The Why and How of Consumer / Provider Partnerships



I have had many conversations and read great articles about engagement and partnership in mental health treatment.  My post about #WhyWeDontEngage and subsequent response have been the most viewed on this blog. An interesting phenomenon happened, the most re-blogs, shares, and conversations on twitter seemed to be from the service users / customers / and advocates themselves. There were some professionals that responded as well. I know there are wonderful professionals out there. I am not questioning that. Simply looking to our customers to help us figure out how to better manage “the system”.  Based on #WhyWeDontEngage, there seems to be a disconnect between people who utilize mental health services and the people that provide them.

This needs to change and it seems like mental health and healthcare are the only industries where we don’t like to talk about “customer service”.  We need to start with the individual and work our way out. It is important to bridge this gap and this is how I think we can make this happen.


Language has Power – We first have to be mindful of the power of language. I got called out by a lot of people about using “patient” or “client”. These are words we use on a daily basis but the power differential and paternalistic nature of this calls this in to question.  What do we say instead?  “Customer”  or “Service User” seemed to the top one. This not a new debate but it made me reflect on how we “do business” as providers.

The question about what to call this this relationship highlights the need for it to BE a relationship. There are many “patient-centered” or “client centered” approaches. The mere fact we need to use these labels points out there is a barrier to this partnership. As a consumer of our product, we should always listen to them and help them guide what they want in the service.  If we view persons as consumers it negates the need to have a “patient-centered” practice. Being the consumer makes it implicit that they are part of it.

Finding Peer Support Organizations– bringing this to a more community level (mezzo / Macro level) there are “Peer Run”  organization in your community. The big one in the United States in NAMI and also Mind in the UK. There are a lot of grassroots organizations and as providers we should be seeking them out. I encourage you to look these up, find out what supports are available, and refer customers to them. If they are already involved this kind of organization, get a release of information to coordinate care.

Reach out to Peer Support Organizations. As professionals we could be reaching out to peer run organizations and develop potential partnerships. In the last several years I have seen two very successful partnerships between peer run organizations and mental health facilities. The first was when working on an inpatient unit. There were “Peer Bridger’s” from one organization that assisted customers with discharge planning (see how using customer changes everything 😉 ). This was an effective program that often reduced re-admission and made people feel like they had a partnership. Peer Bridger’s also did groups.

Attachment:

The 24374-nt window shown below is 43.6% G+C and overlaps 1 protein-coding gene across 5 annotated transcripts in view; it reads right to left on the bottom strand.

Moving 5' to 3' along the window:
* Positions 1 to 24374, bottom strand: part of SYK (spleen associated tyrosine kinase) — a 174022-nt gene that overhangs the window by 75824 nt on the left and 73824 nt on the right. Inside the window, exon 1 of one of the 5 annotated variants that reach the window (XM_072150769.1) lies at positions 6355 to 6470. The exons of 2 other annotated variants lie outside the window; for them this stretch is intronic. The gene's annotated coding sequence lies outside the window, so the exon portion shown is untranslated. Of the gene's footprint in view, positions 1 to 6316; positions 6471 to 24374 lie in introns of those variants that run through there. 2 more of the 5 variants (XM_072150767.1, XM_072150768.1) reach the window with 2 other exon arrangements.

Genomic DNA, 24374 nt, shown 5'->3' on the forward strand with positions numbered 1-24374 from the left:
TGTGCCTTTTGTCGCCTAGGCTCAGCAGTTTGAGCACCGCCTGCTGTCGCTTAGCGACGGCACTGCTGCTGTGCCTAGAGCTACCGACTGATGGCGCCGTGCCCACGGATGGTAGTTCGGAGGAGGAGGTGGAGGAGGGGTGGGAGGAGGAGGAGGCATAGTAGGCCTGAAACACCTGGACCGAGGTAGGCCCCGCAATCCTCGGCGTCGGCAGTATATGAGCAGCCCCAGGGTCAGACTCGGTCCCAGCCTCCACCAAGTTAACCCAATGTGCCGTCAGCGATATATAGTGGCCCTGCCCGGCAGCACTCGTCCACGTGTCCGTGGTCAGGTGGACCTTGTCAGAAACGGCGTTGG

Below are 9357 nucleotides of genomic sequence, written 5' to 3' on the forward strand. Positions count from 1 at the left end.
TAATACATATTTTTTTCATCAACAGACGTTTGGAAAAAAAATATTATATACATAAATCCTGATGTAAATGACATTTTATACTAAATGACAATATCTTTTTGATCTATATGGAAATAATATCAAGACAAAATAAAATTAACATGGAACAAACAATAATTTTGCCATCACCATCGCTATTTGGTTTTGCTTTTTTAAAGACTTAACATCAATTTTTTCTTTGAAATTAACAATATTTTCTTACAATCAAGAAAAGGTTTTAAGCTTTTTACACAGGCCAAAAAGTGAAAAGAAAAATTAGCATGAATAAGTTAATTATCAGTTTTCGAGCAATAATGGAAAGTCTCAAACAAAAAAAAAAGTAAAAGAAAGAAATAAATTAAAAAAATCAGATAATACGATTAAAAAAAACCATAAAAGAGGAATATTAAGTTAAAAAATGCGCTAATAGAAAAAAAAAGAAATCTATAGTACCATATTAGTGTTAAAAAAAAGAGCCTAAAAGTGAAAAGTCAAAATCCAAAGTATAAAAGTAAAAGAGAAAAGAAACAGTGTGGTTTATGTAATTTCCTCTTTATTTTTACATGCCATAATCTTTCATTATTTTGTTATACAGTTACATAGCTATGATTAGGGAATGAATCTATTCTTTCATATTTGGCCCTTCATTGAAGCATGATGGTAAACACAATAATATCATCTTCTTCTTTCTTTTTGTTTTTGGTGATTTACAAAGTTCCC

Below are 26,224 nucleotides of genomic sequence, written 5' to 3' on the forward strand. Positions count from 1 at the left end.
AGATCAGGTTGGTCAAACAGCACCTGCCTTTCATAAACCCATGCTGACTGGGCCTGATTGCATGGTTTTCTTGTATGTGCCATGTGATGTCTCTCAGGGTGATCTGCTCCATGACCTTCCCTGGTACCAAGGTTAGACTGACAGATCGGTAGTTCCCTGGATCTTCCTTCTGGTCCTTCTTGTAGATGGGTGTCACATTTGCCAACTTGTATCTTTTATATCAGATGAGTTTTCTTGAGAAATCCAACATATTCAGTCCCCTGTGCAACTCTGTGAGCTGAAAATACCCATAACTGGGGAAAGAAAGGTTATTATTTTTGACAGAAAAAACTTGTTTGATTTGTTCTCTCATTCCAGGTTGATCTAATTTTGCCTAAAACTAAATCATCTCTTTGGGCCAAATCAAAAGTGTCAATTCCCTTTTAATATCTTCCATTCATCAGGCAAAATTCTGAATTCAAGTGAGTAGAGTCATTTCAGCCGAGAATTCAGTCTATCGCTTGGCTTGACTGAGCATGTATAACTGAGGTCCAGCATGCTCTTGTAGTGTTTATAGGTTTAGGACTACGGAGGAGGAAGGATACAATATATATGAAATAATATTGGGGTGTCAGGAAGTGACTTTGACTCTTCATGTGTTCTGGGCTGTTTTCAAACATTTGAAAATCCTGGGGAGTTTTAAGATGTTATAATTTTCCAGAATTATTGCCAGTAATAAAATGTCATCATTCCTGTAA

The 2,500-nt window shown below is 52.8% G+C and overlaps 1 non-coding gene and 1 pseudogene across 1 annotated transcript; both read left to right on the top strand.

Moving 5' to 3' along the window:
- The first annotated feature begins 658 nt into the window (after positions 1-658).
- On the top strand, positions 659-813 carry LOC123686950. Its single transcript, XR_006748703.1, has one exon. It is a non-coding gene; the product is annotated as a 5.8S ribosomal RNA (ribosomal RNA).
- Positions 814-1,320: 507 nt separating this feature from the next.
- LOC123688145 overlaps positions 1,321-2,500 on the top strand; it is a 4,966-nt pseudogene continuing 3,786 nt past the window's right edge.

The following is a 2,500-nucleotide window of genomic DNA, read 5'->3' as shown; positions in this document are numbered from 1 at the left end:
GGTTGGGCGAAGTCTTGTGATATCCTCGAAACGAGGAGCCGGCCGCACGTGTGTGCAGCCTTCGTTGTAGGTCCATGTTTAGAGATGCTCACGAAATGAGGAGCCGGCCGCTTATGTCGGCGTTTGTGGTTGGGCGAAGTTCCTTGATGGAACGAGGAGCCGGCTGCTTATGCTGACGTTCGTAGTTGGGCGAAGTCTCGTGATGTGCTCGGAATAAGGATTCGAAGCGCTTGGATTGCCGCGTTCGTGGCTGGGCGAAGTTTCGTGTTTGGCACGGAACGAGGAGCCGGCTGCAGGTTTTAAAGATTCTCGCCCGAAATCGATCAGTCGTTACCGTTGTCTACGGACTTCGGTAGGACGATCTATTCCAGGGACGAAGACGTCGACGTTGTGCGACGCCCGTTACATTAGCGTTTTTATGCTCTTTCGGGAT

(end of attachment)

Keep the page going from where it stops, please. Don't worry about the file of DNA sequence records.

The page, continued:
In two separate organizations I have seen outpatient clinics use peer organizations in the same manner. They have done groups and provided individual support. These were also effective as well. There is growing evidence base that peer services work on many levels.

Policy and Process to Support Collaboration– I like the term “system of care”. Again one of these bits of language we need to think  about. What policies and procedures can we put in place to demystify the process between mental health providers and customers?  It is easy to blame insurance companies and productivity demands as scapegoats for providing poor care. It is a lot harder to look at your organization and your process to improve “customer service”. Does your “system of care” truly embrace the idea as people as customers or active participants?

Larger policy questions need to be answered. Should there be more grants to encourage customer  and provider collaboration. Should insurance companies reimburse for peer supports?

Looking to customers to improve the mental health system just makes sense. Let’s leverage the community to make our “system of care” even stronger. In the spirit of inclusion I would enjoy continued feedback from everyone. I would especially enjoy hearing from professionals about how to improve the gap between us and our customer’s. If you are on twitter you can also look at and contribute to using #WhyWeShouldInclude.

Sean 🙂





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